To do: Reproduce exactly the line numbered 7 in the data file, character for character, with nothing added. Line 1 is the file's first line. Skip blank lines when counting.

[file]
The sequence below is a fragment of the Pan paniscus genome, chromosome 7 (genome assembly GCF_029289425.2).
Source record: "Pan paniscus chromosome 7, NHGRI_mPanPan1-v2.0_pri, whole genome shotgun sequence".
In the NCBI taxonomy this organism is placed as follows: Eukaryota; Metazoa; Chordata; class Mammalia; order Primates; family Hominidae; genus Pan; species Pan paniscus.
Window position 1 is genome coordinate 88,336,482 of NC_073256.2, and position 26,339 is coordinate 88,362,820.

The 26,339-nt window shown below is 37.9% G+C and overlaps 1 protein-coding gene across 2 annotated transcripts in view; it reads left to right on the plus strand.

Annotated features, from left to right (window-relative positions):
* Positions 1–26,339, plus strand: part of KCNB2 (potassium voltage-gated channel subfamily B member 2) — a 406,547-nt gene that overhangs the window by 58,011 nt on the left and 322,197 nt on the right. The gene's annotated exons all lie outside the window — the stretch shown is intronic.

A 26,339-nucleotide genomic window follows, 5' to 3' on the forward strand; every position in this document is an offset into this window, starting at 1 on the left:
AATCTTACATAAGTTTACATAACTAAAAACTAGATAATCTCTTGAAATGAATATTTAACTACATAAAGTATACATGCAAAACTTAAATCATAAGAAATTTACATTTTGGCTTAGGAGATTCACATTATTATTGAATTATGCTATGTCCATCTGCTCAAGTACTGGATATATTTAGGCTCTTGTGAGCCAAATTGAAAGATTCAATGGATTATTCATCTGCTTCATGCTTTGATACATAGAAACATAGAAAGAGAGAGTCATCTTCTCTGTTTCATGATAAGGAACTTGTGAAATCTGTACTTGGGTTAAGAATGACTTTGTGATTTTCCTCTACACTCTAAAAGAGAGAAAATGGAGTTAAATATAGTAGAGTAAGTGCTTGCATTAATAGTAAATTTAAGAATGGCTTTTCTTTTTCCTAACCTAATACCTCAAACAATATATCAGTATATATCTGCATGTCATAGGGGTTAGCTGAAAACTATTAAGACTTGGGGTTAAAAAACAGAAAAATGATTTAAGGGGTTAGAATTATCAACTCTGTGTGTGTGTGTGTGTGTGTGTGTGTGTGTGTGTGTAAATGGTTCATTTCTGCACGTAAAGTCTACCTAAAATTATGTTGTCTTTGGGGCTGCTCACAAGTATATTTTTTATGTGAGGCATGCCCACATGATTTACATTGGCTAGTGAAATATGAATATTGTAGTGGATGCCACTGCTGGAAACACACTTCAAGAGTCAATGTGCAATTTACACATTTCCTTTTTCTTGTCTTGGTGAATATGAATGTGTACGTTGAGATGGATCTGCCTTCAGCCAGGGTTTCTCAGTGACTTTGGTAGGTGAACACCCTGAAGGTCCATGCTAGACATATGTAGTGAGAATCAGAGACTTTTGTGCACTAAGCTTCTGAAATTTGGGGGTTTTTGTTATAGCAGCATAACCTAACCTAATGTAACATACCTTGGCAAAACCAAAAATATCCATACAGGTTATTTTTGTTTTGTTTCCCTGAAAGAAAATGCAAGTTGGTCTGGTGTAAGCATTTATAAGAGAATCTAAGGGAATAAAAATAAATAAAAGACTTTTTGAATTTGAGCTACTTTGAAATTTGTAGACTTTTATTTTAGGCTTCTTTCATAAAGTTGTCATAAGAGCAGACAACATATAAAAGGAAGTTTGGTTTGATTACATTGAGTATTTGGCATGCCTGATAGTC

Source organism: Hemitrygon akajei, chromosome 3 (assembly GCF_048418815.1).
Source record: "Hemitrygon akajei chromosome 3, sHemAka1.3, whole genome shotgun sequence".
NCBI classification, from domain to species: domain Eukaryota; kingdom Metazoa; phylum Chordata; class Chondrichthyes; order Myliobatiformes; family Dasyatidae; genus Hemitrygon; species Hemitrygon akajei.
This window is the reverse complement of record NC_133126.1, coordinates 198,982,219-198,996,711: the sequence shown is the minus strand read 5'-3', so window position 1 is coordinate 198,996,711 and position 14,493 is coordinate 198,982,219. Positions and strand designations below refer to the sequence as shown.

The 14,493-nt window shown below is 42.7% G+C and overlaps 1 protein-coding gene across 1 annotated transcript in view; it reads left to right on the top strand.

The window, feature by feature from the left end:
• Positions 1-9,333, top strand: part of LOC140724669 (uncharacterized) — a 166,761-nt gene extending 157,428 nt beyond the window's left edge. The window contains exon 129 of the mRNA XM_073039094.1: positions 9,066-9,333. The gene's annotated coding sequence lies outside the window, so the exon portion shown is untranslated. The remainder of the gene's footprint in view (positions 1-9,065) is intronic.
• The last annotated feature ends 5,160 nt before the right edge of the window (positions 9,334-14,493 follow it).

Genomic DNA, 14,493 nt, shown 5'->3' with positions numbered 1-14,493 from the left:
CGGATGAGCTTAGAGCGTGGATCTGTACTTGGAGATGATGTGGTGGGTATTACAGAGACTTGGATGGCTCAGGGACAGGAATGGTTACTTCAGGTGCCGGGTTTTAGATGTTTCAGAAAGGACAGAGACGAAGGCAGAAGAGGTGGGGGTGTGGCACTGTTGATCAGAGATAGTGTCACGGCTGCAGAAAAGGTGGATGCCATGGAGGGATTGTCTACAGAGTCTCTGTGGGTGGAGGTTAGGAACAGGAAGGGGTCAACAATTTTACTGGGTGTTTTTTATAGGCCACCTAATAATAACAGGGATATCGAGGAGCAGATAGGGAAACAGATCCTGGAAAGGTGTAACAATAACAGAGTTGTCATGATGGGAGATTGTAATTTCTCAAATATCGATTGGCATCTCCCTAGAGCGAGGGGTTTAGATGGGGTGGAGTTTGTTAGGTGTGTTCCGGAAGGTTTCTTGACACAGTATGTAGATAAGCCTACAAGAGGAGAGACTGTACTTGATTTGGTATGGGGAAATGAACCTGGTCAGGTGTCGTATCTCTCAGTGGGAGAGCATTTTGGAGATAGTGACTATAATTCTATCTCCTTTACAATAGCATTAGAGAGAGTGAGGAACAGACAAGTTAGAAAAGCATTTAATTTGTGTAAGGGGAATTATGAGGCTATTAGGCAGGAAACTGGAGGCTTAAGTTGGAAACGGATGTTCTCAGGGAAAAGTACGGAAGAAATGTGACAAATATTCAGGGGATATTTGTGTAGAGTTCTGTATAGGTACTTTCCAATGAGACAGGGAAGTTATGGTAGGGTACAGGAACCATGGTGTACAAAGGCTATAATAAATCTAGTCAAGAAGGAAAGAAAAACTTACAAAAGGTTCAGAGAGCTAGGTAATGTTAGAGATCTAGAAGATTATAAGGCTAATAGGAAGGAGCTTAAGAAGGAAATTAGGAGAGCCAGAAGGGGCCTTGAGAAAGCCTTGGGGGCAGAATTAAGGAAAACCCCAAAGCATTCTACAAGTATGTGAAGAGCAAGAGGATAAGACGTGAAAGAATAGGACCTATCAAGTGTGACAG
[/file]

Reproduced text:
* Positions 1–26,339, plus strand: part of KCNB2 (potassium voltage-gated channel subfamily B member 2) — a 406,547-nt gene that overhangs the window by 58,011 nt on the left and 322,197 nt on the right. The gene's annotated exons all lie outside the window — the stretch shown is intronic.